It's really a brief conceptual travelog here. We begin with some general morals ("why you gotta act like you know when you don't know?") as a basic framework (ʽBastardʼ), start off at the far away be­gin­ning when things were good and connecting (ʽYou To Thankʼ, although the song is already permeated with sadness, so you know it's not going to be all that happy from now on), take a sideways stroll to think about the futility of religion (ʽJesuslandʼ), patch up our first batch of differences (ʽLandedʼ), and raise our little kid (ʽGracieʼ — quite a charming little ballad to Ben's daughter). That's the «still-okay» part of the business.

As we go to Side B, we discover that she's been reading our secret diary (ʽTrustedʼ), declare that "I won't be your bitch anymore" (ʽGive Judy My Noticeʼ), take another sideways stroll to say a few words in memory of the recently de­parted Elliott Smith (ʽLateʼ — but thematically, with its mournful farewell mood, the song fits in perfectly), share a few last thoughts on how we used to be so similar, but the different has won out all the same (ʽSentimental Guyʼ), make the transition to spiteful bitterness in rela­tions (ʽTimeʼ), and wrap it up with a grand finale (ʽPrison Foodʼ) where Ben's quiet wailing ("alone, alone again!") is enveloped in frantically thrown layers of percussion, piano, and steel guitar, as if the idea was to create something on the scale of ʽLove Reign O'er Meʼ. Of course, that sort of scale is quite out of reach, but a humble approximation is quite possible, and if ʽPrison Foodʼ will not be able to make you feel sorry for the man, then you are probably immune to Ben Folds as an organic character in general.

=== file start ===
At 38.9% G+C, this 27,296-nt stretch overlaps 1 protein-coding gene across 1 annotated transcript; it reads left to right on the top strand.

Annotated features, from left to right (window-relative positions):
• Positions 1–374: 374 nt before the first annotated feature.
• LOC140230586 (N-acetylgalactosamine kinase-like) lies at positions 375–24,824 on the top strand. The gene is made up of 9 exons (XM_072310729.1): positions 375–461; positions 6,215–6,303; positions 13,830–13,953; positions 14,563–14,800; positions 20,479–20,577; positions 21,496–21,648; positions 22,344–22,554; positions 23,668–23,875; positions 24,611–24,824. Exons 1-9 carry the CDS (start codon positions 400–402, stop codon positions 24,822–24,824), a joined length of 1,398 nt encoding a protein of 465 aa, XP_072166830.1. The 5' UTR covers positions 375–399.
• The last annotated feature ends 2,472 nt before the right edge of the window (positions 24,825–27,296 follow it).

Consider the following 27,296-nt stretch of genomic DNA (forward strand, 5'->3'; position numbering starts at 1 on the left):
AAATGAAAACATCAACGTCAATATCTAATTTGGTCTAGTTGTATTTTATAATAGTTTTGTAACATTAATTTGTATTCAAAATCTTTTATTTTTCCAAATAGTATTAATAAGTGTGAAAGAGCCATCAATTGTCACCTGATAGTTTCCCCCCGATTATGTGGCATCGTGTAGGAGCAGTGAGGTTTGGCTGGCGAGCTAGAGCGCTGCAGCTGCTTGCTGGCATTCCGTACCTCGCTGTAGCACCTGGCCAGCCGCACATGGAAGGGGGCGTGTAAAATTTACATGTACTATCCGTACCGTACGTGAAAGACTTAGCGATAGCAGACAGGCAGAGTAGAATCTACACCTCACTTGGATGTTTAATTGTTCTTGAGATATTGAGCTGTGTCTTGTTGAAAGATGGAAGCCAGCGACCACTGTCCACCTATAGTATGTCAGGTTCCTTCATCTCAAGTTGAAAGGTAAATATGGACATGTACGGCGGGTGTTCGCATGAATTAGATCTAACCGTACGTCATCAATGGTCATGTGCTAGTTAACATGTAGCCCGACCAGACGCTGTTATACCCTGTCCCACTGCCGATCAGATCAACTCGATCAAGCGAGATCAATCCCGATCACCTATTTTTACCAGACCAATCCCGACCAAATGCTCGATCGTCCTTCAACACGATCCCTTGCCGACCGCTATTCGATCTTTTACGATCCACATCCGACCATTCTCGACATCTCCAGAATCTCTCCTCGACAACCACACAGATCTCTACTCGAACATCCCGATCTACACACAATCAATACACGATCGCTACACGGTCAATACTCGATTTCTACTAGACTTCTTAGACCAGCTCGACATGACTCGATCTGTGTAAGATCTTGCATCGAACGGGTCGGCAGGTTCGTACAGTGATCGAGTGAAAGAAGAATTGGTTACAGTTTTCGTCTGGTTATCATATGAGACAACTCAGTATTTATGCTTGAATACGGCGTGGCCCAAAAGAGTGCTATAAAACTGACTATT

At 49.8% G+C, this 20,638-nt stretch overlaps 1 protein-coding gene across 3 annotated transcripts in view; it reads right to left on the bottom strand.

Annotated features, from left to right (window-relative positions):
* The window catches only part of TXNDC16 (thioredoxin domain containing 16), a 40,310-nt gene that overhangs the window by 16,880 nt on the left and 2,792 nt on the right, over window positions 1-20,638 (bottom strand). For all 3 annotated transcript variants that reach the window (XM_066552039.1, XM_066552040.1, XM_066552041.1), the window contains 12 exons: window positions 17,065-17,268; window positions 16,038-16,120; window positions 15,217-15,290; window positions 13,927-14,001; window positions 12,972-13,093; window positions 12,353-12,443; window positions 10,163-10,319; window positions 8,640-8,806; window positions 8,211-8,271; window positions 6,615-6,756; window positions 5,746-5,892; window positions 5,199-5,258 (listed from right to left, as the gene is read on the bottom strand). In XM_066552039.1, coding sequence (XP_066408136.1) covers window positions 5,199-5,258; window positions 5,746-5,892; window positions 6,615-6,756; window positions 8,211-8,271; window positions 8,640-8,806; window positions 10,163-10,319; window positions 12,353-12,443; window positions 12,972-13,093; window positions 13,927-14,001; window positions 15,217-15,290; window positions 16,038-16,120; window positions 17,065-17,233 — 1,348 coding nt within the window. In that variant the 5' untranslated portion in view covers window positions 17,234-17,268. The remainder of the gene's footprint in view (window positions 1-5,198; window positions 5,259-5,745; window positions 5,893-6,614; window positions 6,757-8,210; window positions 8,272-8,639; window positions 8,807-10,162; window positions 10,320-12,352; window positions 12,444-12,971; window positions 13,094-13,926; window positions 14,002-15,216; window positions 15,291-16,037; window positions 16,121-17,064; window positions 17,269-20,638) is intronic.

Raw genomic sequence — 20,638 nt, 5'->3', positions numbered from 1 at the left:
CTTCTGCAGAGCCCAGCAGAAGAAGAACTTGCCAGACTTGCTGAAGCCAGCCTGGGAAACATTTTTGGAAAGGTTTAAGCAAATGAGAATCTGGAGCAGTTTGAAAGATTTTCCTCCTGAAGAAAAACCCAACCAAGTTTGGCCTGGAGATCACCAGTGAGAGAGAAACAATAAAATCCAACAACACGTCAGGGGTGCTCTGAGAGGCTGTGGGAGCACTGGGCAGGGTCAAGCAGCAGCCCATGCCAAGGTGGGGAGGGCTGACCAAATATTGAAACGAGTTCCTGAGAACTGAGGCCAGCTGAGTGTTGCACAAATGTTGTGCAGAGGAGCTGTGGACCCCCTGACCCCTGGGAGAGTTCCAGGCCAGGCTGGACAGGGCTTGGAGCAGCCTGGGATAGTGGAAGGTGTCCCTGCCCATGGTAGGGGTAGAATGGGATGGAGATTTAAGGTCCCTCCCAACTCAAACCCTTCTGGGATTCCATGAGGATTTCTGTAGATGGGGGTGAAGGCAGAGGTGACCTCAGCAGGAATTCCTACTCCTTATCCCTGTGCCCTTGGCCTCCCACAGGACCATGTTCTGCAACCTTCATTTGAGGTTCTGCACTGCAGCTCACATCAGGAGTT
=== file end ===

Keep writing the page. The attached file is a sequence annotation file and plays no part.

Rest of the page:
Some of these songs are worse than others, but the fact that it all ties up so nicely kind of levels everything up: the highlights never cease to be highlights, and the lowlights, whatever they be, are still moody enough to fit the concept. The only thing that does not fit is the title of the album — which, for that matter, was going to be dedicated to Ben's representative at Sony (Ben Gold­man), but, for reasons of confidentiality, «Goldman» ultimately got split into «Silverman» and «Goldfish» (for the accompanying live record). That, like the album photo, should be regarded as a proverbial red herring, because the personal experiences of Ben Goldman have nothing to do with the personal experiences of Ben Folds, or with the status of this album as the ultimate break­up record of... well, let's say, of the year 2005, since, after all, breaking up seems to be the quint­essential Significant Artistic Topic of the 21st century, families not being what they used to be and all that. Anyway, a hefty thumbs up, of course.

Check "Songs For Silverman" (CD) on Amazon
Check "Songs For Silverman" (MP3) on Amazon


  1. Weird Al also played tambourine with Ben on some late night talk show (I don't remember which), and Mr. Folds played piano on a Weird Al song. I'm not sure how all that started...

  2. Is it true that this album has strings by Paul Buckmaster who worked with Elton John in the 70's?